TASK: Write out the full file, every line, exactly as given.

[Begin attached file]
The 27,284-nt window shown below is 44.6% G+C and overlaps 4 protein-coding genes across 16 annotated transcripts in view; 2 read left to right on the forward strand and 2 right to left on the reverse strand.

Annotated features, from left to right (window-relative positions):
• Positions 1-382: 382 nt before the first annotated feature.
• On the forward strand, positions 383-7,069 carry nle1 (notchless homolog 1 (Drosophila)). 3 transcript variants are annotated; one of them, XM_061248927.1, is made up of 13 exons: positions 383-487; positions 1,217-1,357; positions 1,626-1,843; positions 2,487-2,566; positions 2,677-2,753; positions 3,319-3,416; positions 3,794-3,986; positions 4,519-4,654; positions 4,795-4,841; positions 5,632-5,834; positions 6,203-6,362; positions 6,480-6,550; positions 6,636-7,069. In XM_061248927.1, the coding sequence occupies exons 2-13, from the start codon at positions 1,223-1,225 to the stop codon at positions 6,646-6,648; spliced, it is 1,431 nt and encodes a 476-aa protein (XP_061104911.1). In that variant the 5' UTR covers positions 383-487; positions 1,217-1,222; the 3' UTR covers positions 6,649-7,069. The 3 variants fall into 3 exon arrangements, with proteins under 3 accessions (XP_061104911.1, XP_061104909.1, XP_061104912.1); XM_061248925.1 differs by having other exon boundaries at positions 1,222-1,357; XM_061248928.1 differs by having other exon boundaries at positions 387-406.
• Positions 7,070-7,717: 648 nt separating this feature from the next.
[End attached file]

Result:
The 27,284-nt window shown below is 44.6% G+C and overlaps 4 protein-coding genes across 16 annotated transcripts in view; 2 read left to right on the forward strand and 2 right to left on the reverse strand.

Annotated features, from left to right (window-relative positions):
• Positions 1-382: 382 nt before the first annotated feature.
• On the forward strand, positions 383-7,069 carry nle1 (notchless homolog 1 (Drosophila)). 3 transcript variants are annotated; one of them, XM_061248927.1, is made up of 13 exons: positions 383-487; positions 1,217-1,357; positions 1,626-1,843; positions 2,487-2,566; positions 2,677-2,753; positions 3,319-3,416; positions 3,794-3,986; positions 4,519-4,654; positions 4,795-4,841; positions 5,632-5,834; positions 6,203-6,362; positions 6,480-6,550; positions 6,636-7,069. In XM_061248927.1, the coding sequence occupies exons 2-13, from the start codon at positions 1,223-1,225 to the stop codon at positions 6,646-6,648; spliced, it is 1,431 nt and encodes a 476-aa protein (XP_061104911.1). In that variant the 5' UTR covers positions 383-487; positions 1,217-1,222; the 3' UTR covers positions 6,649-7,069. The 3 variants fall into 3 exon arrangements, with proteins under 3 accessions (XP_061104911.1, XP_061104909.1, XP_061104912.1); XM_061248925.1 differs by having other exon boundaries at positions 1,222-1,357; XM_061248928.1 differs by having other exon boundaries at positions 387-406.
• Positions 7,070-7,717: 648 nt separating this feature from the next.